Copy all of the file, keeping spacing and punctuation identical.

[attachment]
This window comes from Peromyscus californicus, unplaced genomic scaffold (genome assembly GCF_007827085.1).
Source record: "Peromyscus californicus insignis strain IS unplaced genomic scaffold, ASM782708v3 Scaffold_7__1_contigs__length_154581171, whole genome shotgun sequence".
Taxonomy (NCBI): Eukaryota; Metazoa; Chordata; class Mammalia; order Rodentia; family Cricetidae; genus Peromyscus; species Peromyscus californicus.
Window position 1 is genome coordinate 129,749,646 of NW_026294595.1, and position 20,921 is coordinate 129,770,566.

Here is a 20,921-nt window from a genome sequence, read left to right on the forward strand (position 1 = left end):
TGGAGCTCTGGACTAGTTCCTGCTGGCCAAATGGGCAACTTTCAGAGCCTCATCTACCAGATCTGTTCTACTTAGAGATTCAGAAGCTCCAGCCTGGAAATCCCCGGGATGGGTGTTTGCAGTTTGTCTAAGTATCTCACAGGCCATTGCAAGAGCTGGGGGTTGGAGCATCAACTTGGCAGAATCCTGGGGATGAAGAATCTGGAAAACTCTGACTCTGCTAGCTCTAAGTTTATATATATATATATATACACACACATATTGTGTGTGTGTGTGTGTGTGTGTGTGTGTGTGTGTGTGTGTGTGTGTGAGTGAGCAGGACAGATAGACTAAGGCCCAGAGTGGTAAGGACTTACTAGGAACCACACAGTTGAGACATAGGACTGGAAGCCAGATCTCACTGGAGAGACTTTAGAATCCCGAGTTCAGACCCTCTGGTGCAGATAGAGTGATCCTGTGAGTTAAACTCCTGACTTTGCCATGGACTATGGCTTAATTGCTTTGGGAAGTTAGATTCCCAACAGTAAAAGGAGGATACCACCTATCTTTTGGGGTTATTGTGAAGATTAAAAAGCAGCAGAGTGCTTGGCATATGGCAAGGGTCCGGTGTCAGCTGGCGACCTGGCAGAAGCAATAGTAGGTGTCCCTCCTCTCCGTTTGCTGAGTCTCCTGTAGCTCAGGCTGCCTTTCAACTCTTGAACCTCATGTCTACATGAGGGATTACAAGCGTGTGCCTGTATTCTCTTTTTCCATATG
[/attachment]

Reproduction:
This window comes from Peromyscus californicus, unplaced genomic scaffold (genome assembly GCF_007827085.1).
Source record: "Peromyscus californicus insignis strain IS unplaced genomic scaffold, ASM782708v3 Scaffold_7__1_contigs__length_154581171, whole genome shotgun sequence".
Taxonomy (NCBI): Eukaryota; Metazoa; Chordata; class Mammalia; order Rodentia; family Cricetidae; genus Peromyscus; species Peromyscus californicus.
Window position 1 is genome coordinate 129,749,646 of NW_026294595.1, and position 20,921 is coordinate 129,770,566.

Here is a 20,921-nt window from a genome sequence, read left to right on the forward strand (position 1 = left end):
TGGAGCTCTGGACTAGTTCCTGCTGGCCAAATGGGCAACTTTCAGAGCCTCATCTACCAGATCTGTTCTACTTAGAGATTCAGAAGCTCCAGCCTGGAAATCCCCGGGATGGGTGTTTGCAGTTTGTCTAAGTATCTCACAGGCCATTGCAAGAGCTGGGGGTTGGAGCATCAACTTGGCAGAATCCTGGGGATGAAGAATCTGGAAAACTCTGACTCTGCTAGCTCTAAGTTTATATATATATATATATACACACACATATTGTGTGTGTGTGTGTGTGTGTGTGTGTGTGTGTGTGTGTGTGTGTGTGAGTGAGCAGGACAGATAGACTAAGGCCCAGAGTGGTAAGGACTTACTAGGAACCACACAGTTGAGACATAGGACTGGAAGCCAGATCTCACTGGAGAGACTTTAGAATCCCGAGTTCAGACCCTCTGGTGCAGATAGAGTGATCCTGTGAGTTAAACTCCTGACTTTGCCATGGACTATGGCTTAATTGCTTTGGGAAGTTAGATTCCCAACAGTAAAAGGAGGATACCACCTATCTTTTGGGGTTATTGTGAAGATTAAAAAGCAGCAGAGTGCTTGGCATATGGCAAGGGTCCGGTGTCAGCTGGCGACCTGGCAGAAGCAATAGTAGGTGTCCCTCCTCTCCGTTTGCTGAGTCTCCTGTAGCTCAGGCTGCCTTTCAACTCTTGAACCTCATGTCTACATGAGGGATTACAAGCGTGTGCCTGTATTCTCTTTTTCCATATG